While traveling through Southwest Virginia last week as part of his campaign, state Sen. Mark Obenshain (R-Harrisonburg) toured the Virginia City Hybrid Energy Center during a visit to St. Paul.
Obenshain, who is running against Democratic state Sen. Mark Herring of Loudon to replace outgoing Republican Attorney General Ken Cuccinelli, said after the trip that he would use the power of the attorney general’s office, if elected, to fight for Southwest Virginia’s coal industry.
“I had a great opportunity (while in Southwest Virginia) to listen and learn and talk to folks about my philosophy for running the attorney general’s office,” Obenshain said. “I think one critical job of AG is to stand up for Virginia, especially where feds overreach their authority.”
Obenshain said the president’s recent announcement of tougher carbon emissions standards for existing power plants, and his earlier environmental policies, amount to a war on the coal industry.
“In this instance it seems like the president intends to bypass Congress to impose sweeping new regulations that will have a profound impact on our power producers and coal industry in Virginia and surrounding states,” Obenshain said. “That is something, I believe, that can’t take place without an attorney general pledging to stand up and push back. And that’s my promise if I’m elected.”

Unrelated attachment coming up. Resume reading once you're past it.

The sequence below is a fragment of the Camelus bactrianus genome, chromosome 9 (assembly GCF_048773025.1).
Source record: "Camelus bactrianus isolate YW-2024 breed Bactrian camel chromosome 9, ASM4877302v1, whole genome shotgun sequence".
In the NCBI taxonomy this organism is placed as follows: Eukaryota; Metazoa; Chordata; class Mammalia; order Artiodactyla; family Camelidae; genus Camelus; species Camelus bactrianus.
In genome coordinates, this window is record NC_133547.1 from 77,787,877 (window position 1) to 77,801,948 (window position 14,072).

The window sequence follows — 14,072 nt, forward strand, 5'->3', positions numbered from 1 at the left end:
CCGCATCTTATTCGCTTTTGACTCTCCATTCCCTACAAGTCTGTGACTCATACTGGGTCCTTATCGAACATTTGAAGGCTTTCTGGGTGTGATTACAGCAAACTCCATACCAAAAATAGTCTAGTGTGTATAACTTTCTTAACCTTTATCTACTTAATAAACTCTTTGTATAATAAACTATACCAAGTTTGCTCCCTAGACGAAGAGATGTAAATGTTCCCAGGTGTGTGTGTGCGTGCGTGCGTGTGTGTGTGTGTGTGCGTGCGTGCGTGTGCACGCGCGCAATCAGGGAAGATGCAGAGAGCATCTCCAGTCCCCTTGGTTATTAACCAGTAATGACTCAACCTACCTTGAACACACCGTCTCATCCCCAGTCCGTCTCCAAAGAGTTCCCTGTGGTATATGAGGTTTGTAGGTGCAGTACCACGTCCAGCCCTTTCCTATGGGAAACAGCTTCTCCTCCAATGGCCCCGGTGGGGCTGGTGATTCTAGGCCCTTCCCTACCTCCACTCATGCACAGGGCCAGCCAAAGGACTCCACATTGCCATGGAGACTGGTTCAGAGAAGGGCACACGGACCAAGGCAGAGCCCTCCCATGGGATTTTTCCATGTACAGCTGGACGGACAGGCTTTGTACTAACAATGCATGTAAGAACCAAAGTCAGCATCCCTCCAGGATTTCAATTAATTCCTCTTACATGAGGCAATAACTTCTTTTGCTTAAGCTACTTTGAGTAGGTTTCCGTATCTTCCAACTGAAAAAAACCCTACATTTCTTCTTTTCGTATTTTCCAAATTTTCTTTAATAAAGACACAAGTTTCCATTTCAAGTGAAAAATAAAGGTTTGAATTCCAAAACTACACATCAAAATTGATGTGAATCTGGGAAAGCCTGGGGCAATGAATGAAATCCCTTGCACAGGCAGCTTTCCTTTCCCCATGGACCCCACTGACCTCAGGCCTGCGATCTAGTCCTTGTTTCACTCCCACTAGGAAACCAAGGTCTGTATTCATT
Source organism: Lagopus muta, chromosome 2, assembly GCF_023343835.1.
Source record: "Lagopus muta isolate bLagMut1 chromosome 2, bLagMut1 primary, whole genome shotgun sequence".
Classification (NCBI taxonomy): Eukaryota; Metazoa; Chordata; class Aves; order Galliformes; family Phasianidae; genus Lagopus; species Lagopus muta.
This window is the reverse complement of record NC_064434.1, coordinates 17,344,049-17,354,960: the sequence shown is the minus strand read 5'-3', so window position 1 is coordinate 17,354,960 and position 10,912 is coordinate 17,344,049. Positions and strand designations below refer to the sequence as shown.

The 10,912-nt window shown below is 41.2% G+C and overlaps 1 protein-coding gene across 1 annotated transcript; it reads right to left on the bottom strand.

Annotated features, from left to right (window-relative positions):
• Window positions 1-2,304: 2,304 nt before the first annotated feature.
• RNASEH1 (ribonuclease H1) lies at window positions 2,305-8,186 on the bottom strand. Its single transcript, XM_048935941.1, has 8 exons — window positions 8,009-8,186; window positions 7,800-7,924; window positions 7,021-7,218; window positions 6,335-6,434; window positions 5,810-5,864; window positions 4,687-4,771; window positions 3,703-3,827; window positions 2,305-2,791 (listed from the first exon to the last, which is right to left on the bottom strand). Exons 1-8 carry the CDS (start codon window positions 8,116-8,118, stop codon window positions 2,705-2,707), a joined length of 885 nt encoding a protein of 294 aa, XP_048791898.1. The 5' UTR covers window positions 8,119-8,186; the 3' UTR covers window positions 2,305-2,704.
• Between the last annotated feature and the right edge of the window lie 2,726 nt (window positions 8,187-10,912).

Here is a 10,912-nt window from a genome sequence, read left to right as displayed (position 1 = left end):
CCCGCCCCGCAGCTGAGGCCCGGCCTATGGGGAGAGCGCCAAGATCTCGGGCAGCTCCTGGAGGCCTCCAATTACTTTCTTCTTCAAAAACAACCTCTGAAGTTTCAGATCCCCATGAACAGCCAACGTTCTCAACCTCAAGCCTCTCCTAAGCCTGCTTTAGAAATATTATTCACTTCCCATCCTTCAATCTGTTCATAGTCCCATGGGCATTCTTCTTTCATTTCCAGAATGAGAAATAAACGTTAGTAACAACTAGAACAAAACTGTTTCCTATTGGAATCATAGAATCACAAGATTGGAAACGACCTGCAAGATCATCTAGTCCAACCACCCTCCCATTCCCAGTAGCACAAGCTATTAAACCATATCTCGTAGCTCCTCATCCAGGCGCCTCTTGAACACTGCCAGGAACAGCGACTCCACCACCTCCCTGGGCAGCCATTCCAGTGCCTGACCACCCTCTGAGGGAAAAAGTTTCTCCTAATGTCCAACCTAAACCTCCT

Obenshain said he heard similar concerns during his stops in Southwest Virginia.
“I think there is great concern about the impact these regulations are going to have on the way of life in Southwest Virginia, on the coal industry, on the 5,000 Virginians that work in the coal mine industry, and the other 45,000 whose jobs depend on coal in some way,” Obenshain said.
While he said he is not opposed to measures to ensure clean air and water, Obenshain said he felt regulations like those recently announced go “beyond what is reasonable and balanced.”
In addition to hurting coal producers, Obenshain said the president’s proposals would also impact what consumers pay for electricity.
“The attorney general’s office has an obligation to make sure the rates are reasonable and that any increases in the rates are carefully evaluated,” Obenshain said. “But the attorney general can’t stop rates from going up if we’re required by the federal government to close existing generation facilities and replace them. The choice will wind up being a shortage of generation facilities or higher rates, and I want to avoid that. Fighting back seems the only way to avoid that.”
Obenshain also called out Herring’s stance on the issue, saying his opponent hasn’t spoken up and expressed his views on the coal industry and the Obama administration’s environmental regulations.
“My opponent, Mark Herring, thumbs his nose at the idea that there are times when it is appropriate — even necessary — for the states to stand up to the federal government,” Obenshain said. “But if the Obama administration continues to bypass Congress, it may fall to attorneys general to serve as a check on executive actions that exceed statutory authority.”